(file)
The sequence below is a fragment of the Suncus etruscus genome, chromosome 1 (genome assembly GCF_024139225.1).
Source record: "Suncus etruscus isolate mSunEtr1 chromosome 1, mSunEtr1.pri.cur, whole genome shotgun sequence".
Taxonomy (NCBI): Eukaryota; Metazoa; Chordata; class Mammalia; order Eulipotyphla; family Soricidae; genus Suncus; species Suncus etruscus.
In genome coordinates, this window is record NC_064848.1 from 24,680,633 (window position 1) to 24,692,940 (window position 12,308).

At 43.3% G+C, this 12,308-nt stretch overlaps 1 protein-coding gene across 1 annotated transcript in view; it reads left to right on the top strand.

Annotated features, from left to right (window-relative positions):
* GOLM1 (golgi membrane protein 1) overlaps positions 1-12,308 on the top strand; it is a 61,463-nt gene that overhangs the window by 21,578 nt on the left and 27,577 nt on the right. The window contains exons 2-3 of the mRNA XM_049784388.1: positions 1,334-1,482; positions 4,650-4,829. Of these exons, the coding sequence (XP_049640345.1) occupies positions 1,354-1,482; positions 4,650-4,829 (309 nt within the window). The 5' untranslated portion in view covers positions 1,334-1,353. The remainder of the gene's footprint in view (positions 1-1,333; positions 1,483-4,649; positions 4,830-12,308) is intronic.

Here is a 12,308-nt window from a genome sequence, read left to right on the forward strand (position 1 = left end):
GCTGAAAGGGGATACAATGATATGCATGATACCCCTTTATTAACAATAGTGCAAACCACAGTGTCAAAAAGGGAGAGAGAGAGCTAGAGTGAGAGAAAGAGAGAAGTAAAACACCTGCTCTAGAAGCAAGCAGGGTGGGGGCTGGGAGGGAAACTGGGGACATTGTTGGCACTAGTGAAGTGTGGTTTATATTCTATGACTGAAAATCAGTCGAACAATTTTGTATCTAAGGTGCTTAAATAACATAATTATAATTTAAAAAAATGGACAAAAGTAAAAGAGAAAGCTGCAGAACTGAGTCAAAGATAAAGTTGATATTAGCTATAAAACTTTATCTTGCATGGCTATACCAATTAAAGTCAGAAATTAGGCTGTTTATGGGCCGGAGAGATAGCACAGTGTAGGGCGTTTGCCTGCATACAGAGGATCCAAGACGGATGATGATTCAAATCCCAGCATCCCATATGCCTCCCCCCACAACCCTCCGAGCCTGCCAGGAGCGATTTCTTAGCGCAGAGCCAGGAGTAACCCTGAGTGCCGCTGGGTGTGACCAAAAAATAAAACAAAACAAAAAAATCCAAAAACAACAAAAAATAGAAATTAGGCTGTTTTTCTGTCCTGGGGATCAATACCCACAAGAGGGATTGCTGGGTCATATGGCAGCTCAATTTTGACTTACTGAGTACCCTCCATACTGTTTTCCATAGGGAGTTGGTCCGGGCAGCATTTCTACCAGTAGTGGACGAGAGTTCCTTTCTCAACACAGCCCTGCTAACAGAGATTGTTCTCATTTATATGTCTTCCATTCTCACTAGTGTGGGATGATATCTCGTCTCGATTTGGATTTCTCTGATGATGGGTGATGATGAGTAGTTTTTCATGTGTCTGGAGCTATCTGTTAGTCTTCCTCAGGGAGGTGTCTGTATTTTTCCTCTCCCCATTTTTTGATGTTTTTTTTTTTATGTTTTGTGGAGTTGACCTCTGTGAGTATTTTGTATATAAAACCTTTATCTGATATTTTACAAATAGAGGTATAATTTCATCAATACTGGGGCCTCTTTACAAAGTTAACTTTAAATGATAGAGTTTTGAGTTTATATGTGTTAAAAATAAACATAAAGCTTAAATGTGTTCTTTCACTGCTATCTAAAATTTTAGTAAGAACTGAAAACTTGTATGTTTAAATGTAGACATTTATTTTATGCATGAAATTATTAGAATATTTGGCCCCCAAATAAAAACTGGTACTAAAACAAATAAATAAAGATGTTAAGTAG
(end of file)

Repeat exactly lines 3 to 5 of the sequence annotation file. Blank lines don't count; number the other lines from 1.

Taxonomy (NCBI): Eukaryota; Metazoa; Chordata; class Mammalia; order Eulipotyphla; family Soricidae; genus Suncus; species Suncus etruscus.
In genome coordinates, this window is record NC_064848.1 from 24,680,633 (window position 1) to 24,692,940 (window position 12,308).

At 43.3% G+C, this 12,308-nt stretch overlaps 1 protein-coding gene across 1 annotated transcript in view; it reads left to right on the top strand.